For those who supported George W. Bush's treatment of foreign tyrants and terrorists it's hard to criticize President Obama's treatment of the same, except for his hypocrisy. After campaigning as the anti-Bush and blaming the "failed policies of the past", i.e. Bush's policies, for America's diminished standing in the world, Mr. Obama has pretty much transformed himself from the anti-Bush into the über-Bush.
He stayed with Bush's plan in Iraq, ramped up the predator strikes on terrorists in Pakistan and surged troop strength in Afghanistan. He has retained both the Patriot act and, as far as I know, Bush's policy of prisoner rendition. He has refused to close the prison at Guantanamo Bay and has recently resumed military tribunals for terrorists there. Next we'll be reading, perhaps, that he's given the go-ahead for "enhanced interrogations".
There's rich irony in all this. Having persuaded over 50% of American voters in 2008 that he was the avatar of hope and change, American families are less hopeful after two years of Mr. Obama than they've been in thirty five years, and the only change we've seen is in our national debt, the unemployment numbers, and the cost of fuel. Everything else, including our forays into the Middle East, seems to have remained the same.
One wonders where the anti-war left is now that Mr. Obama appears to be preparing to wage war against Libya. If George W. Bush had no justification for going to war with Iraq, as most on the left claimed, surely President Obama has far less justification for going to war with Libya. Who does Libya threaten other than the rebels who are seeking to depose Moammar Qaddafi?
Perhaps the justice of a war, in the eyes of the left, is a matter not of the actual circumstances leading up to a conflict but rather of who is in the White House giving the order to commence hostilities. I suppose we'll soon find out if that's true.
Wednesday, March 9, 2011
Russ Douthat has a fine column on "premarital" sexual behavior at the New York Times. I put premarital in quotes because Douthat makes an important distinction between different kinds of premarital sexual behavior. I'll let him explain:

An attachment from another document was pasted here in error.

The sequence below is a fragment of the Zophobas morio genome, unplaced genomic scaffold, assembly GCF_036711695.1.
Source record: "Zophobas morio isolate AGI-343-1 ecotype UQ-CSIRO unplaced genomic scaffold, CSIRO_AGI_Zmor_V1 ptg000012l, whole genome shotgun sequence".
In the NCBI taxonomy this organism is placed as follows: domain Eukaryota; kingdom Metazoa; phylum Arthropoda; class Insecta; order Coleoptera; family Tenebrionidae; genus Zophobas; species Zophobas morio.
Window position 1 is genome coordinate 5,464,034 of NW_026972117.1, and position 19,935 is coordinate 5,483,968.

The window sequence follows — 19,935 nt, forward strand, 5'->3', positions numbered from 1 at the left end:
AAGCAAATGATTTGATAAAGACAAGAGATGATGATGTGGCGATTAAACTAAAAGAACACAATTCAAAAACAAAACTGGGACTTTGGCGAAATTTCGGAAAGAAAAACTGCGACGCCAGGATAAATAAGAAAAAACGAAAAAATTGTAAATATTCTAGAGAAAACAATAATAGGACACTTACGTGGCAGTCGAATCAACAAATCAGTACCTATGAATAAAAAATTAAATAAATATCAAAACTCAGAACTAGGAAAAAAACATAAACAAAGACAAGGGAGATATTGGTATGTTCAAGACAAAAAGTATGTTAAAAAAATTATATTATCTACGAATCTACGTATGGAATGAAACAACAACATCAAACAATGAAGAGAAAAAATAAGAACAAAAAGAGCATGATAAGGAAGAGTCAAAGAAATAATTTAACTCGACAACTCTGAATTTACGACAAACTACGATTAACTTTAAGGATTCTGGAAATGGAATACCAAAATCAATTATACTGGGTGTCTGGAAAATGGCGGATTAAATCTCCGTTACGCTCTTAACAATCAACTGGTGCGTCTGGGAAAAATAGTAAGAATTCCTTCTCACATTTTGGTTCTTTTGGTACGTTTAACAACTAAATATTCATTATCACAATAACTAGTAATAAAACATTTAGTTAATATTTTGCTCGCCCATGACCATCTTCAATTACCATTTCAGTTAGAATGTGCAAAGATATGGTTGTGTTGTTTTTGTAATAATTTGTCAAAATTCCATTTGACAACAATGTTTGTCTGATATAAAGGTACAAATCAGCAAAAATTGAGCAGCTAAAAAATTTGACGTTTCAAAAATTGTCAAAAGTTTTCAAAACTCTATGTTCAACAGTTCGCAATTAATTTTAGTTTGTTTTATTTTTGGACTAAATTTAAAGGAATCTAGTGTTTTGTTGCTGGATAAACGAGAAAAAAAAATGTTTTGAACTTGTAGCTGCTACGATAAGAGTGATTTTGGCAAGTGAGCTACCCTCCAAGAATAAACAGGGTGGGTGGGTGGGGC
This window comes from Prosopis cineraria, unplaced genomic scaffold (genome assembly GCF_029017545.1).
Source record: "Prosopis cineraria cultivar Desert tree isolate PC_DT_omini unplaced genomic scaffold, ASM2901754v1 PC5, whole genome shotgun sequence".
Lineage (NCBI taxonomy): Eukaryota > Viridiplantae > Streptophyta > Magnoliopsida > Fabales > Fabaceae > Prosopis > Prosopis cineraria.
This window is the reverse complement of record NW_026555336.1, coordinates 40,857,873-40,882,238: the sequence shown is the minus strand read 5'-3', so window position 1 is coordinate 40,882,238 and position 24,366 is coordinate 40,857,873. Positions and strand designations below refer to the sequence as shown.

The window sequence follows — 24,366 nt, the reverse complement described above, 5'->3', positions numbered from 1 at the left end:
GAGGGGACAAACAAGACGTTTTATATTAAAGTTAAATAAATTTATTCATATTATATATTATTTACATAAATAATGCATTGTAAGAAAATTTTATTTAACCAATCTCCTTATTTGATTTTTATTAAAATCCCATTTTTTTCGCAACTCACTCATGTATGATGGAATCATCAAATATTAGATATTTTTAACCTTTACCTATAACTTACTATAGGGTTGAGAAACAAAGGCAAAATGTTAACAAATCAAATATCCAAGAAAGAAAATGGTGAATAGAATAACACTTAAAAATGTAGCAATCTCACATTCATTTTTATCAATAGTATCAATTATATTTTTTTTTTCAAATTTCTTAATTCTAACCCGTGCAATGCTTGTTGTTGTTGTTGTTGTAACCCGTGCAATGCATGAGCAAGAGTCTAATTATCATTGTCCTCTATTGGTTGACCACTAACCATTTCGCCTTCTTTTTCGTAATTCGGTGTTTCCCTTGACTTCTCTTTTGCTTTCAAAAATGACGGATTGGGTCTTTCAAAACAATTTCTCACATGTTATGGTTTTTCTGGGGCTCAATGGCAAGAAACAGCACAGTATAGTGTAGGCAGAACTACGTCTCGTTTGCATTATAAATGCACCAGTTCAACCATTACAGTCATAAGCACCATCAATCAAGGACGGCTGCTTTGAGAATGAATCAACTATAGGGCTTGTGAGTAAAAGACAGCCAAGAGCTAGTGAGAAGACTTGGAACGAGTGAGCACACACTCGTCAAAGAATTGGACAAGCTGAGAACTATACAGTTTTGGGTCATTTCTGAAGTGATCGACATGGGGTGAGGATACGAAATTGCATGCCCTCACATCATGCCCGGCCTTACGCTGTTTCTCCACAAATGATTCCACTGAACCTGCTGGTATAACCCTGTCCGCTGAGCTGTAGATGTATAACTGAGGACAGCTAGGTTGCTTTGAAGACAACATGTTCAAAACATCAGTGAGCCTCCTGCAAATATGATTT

[T]here are different kinds of premarital sex. There’s sex that’s actually pre-marital, in the sense that it involves monogamous couples on a path that might lead to matrimony one day. Then there’s sex that’s casual and promiscuous, or just premature and ill-considered.There's more to reflect upon in Douthat's column, particularly the trends that are showing up in studies of teenage sexuality as well as why so many social conservatives find the underlying philosophy of organizations like Planned Parenthood to be antithetical to women's long-term mental well-being. Check it out.
This distinction is crucial to understanding what’s changed in American life since the sexual revolution. Yes, in 1950 as in 2011, most people didn’t go virgins to their marriage beds. But earlier generations of Americans waited longer to have sex, took fewer sexual partners across their lifetimes, and were more likely to see sleeping together as a way station on the road to wedlock.
And they may have been happier for it. That’s the conclusion suggested by two sociologists, Mark Regnerus and Jeremy Uecker, in their recent book, “Premarital Sex in America.” Their research, which looks at sexual behavior among contemporary young adults, finds a significant correlation between sexual restraint and emotional well-being, between monogamy and happiness — and between promiscuity and depression.
This correlation is much stronger for women than for men. Female emotional well-being seems to be tightly bound to sexual stability — which may help explain why overall female happiness has actually drifted downward since the sexual revolution.
Among the young people Regnerus and Uecker studied, the happiest women were those with a current sexual partner and only one or two partners in their lifetime. Virgins were almost as happy, though not quite, and then a young woman’s likelihood of depression rose steadily as her number of partners climbed and the present stability of her sex life diminished.
When social conservatives talk about restoring the link between sex, monogamy and marriage, they often have these kinds of realities in mind. The point isn’t that we should aspire to some Arcadia of perfect chastity. Rather, it’s that a high sexual ideal can shape how quickly and casually people pair off, even when they aren’t living up to its exacting demands. The ultimate goal is a sexual culture that makes it easier for young people to achieve romantic happiness — by encouraging them to wait a little longer, choose more carefully and judge their sex lives against a strong moral standard.
at 3:46 PM